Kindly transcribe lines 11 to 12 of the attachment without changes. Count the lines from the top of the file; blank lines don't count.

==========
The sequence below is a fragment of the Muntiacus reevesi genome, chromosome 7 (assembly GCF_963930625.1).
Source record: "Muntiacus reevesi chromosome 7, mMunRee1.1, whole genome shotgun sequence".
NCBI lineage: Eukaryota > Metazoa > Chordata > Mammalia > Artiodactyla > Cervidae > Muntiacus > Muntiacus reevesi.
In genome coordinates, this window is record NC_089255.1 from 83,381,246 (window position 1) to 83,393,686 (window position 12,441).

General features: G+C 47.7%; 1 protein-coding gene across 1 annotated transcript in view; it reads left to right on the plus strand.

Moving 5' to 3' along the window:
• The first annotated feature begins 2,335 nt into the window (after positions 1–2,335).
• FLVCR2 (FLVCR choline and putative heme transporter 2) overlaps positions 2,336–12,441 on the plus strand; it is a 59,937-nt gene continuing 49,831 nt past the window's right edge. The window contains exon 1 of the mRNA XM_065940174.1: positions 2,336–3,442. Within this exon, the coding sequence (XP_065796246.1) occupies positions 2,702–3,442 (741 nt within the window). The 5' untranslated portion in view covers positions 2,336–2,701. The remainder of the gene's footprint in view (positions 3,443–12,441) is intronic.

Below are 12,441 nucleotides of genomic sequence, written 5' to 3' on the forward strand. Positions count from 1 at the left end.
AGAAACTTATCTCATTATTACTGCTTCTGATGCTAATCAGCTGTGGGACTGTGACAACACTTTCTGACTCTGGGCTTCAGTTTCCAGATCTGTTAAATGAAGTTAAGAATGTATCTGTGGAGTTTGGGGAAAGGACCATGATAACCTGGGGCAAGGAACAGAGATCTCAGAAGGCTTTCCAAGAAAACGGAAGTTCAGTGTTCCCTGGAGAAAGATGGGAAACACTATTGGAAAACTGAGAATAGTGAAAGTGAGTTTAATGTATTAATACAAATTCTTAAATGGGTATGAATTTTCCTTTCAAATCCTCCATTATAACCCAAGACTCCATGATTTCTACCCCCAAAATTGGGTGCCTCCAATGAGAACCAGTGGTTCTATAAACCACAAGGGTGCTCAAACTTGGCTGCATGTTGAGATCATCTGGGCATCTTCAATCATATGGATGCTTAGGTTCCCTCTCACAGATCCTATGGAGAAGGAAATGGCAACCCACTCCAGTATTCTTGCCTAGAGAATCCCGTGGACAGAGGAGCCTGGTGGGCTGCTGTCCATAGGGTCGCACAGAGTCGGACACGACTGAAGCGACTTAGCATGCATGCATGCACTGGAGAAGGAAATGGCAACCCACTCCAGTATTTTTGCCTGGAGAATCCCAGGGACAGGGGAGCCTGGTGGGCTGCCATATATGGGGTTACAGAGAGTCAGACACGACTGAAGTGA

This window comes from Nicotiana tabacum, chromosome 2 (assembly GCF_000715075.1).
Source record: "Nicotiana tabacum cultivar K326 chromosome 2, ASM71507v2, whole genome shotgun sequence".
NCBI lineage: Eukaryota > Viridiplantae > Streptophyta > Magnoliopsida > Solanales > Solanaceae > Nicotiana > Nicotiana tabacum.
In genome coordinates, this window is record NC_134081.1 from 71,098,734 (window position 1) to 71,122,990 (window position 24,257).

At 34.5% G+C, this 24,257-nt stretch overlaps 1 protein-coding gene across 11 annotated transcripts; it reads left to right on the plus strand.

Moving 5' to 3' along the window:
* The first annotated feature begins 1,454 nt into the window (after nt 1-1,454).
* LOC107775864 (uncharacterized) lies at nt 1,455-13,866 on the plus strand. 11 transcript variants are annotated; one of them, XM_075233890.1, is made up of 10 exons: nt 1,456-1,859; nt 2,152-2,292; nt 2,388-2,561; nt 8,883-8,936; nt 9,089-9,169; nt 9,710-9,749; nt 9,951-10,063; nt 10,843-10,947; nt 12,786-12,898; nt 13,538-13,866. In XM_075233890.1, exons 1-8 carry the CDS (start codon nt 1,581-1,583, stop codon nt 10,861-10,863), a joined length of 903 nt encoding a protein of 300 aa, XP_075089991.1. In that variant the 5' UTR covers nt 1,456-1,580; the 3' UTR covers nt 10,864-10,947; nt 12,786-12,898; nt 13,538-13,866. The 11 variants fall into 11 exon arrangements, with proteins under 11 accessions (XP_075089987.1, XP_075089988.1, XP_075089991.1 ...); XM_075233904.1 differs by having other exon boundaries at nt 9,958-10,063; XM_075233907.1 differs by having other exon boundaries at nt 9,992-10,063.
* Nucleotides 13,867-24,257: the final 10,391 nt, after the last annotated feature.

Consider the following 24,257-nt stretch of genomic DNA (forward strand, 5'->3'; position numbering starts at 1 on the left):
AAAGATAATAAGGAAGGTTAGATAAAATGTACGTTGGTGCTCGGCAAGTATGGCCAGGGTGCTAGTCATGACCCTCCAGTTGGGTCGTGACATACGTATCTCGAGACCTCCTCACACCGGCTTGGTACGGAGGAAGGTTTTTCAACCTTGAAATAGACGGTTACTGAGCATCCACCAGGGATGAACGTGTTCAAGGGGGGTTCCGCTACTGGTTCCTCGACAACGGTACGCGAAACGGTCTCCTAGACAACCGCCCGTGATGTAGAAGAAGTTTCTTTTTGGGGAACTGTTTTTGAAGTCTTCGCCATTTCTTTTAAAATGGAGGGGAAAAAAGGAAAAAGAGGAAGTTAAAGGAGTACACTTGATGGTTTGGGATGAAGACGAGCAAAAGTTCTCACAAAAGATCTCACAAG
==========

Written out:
This window comes from Nicotiana tabacum, chromosome 2 (assembly GCF_000715075.1).
Source record: "Nicotiana tabacum cultivar K326 chromosome 2, ASM71507v2, whole genome shotgun sequence".